On 14/10/14 13:10, Michael S. Tsirkin wrote:
On Tue, Oct 14, 2014 at 10:14:05AM +1030, Rusty Russell wrote:
"Michael S. Tsirkin" <m...@redhat.com> writes:

On Mon, Oct 13, 2014 at 04:02:52PM +1030, Rusty Russell wrote:
"Denis V. Lunev" <d...@parallels.com> writes:
From: Raushaniya Maksudova <rmaksud...@parallels.com>

Excessive virtio_balloon inflation can cause invocation of OOM-killer,
when Linux is under severe memory pressure. Various mechanisms are
responsible for correct virtio_balloon memory management. Nevertheless
it is often the case that these control tools does not have enough time
to react on fast changing memory load. As a result OS runs out of memory
and invokes OOM-killer. The balancing of memory by use of the virtio
balloon should not cause the termination of processes while there are
pages in the balloon. Now there is no way for virtio balloon driver to
free some memory at the last moment before some process will be get
killed by OOM-killer.

This makes some amount of sense.

This reminds me of the balloon fs that Google once proposed.
This really needs to be controlled from host though.
At the moment host does not expect guest to deflate before
So as a minimum, add a feature bit for this.  what if you want a mix of
mandatory and optional balooning? I guess we can use multiple balloons,
is that the idea?

Trying to claw back some pages on OOM is almost certainly correct,
even if the host doesn't expect it.  It's roughly equivalent to not
giving up pages in the first place.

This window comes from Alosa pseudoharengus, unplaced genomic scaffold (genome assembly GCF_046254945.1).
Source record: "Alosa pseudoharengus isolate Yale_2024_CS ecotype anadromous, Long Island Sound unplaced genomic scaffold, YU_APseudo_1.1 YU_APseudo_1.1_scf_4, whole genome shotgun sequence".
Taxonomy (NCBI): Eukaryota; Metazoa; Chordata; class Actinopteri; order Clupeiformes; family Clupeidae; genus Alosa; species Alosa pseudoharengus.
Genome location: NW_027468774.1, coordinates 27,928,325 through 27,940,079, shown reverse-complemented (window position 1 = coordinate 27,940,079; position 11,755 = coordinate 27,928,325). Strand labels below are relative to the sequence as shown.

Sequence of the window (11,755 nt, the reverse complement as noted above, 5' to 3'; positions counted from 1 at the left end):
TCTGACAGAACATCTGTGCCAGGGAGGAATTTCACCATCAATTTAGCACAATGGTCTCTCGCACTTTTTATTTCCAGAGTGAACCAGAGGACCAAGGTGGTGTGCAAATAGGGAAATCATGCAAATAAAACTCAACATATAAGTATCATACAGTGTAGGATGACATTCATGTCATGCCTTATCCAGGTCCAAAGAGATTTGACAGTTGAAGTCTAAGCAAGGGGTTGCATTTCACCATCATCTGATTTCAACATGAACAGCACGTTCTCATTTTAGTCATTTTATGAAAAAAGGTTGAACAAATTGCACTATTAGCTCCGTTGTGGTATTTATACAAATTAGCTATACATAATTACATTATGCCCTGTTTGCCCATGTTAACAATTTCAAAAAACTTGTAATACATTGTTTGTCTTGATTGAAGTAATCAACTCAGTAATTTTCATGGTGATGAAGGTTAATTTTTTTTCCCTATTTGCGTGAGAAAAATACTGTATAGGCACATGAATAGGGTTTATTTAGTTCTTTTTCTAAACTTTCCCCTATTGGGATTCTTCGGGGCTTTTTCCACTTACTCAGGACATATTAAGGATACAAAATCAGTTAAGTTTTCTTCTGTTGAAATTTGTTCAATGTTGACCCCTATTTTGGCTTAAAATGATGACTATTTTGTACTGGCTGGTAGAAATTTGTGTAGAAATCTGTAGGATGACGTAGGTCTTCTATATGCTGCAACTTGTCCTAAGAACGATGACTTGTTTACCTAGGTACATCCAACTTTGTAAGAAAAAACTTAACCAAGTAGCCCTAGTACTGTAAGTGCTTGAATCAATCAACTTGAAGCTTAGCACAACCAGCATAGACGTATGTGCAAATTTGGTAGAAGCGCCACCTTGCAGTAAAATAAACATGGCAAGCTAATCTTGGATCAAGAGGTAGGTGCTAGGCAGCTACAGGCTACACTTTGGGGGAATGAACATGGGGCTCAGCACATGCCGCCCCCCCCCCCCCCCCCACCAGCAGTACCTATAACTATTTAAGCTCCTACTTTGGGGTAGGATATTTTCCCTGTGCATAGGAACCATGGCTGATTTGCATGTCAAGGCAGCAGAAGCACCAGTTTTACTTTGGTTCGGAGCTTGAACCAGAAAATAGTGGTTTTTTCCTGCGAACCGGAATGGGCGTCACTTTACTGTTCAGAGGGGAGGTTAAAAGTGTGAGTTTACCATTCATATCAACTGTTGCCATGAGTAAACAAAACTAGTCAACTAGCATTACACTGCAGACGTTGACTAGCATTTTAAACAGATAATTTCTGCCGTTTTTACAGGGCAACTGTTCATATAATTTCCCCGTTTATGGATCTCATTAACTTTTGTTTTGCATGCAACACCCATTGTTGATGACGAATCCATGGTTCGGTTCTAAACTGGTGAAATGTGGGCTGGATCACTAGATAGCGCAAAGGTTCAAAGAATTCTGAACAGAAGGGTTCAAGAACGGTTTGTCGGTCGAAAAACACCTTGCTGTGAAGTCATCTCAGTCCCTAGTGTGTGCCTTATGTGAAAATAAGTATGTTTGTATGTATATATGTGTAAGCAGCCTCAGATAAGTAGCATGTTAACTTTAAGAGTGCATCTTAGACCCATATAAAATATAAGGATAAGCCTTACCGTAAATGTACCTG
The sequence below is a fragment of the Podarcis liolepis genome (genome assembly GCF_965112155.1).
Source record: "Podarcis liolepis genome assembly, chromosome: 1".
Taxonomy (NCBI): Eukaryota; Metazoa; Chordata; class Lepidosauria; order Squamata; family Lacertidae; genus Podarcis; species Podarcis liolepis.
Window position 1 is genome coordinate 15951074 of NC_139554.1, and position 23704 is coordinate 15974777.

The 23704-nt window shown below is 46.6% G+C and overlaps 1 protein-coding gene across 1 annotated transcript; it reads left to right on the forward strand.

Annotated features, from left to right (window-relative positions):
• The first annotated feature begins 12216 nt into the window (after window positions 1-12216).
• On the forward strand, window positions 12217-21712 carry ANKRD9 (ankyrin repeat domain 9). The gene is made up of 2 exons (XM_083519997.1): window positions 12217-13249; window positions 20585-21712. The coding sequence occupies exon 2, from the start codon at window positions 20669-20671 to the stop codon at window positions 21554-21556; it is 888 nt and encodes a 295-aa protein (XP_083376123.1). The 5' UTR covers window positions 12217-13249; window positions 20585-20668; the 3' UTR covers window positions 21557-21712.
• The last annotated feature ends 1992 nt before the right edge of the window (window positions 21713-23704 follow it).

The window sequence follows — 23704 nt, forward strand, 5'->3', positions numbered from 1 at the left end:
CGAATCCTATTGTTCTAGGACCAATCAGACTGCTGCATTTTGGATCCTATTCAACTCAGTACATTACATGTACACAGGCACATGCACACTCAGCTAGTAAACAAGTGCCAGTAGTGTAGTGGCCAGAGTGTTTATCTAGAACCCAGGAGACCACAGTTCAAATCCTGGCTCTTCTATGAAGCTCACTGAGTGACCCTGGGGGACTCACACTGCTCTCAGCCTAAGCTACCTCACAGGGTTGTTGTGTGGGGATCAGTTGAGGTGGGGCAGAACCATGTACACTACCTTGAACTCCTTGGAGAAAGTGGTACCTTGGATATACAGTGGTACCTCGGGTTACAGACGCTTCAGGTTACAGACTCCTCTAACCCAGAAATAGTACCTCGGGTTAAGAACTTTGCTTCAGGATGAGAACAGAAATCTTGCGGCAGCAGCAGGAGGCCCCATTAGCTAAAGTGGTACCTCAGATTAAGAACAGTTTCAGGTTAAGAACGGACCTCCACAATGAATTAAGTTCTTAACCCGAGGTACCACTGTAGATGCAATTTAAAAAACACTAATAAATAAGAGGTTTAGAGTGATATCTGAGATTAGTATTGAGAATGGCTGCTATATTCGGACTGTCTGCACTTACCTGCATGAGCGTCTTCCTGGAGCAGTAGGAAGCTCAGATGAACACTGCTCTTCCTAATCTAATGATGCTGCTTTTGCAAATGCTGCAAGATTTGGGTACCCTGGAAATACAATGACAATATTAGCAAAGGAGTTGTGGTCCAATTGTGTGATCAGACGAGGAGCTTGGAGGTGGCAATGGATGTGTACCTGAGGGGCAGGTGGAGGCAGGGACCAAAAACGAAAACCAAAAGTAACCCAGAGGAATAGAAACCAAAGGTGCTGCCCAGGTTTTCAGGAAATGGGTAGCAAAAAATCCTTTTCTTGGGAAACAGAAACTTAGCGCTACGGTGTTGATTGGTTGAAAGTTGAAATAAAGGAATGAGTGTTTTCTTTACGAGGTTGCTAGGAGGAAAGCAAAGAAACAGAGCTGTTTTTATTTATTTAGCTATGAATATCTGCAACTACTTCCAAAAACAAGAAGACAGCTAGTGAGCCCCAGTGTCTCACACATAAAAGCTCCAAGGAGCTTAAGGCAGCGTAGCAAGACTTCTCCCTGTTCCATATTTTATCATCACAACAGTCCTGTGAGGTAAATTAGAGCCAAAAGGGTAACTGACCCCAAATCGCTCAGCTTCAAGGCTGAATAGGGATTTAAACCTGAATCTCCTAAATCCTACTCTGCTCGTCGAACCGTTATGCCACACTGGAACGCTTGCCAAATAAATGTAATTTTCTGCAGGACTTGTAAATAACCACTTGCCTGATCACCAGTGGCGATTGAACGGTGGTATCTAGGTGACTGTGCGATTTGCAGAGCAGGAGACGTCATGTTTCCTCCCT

Well the difference is that there are management tools that
poll balloon in host until they see balloon size reaches
the expected value.

They don't expect balloon to shrink below num_pages and will respond in various
unexpected ways like e.g. killing the VM if it does.
Killing a userspace process within the guest might be better
for VM health.

Besides the fact that we always did it like this, these tools seem to have
basis in the spec.
Specifically, this is based on this text from the spec:
        the device asks for a certain amount of memory, and the driver
        supplies it (or withdraws it, if the device has more than it asks for).
        This allows the guest to adapt to changes in allowance of underlying
        physical memory.


        The device is driven by the receipt of a configuration change interrupt.

PS.  Yes, a real guest-driven balloon is preferable, but that's a much
      larger task.

Any objection to making the feature depend on a feature flag?

OK. I got the point. This sounds good for me. We will prepare patch for
kernel and proper bits (command line option) for QEMU.
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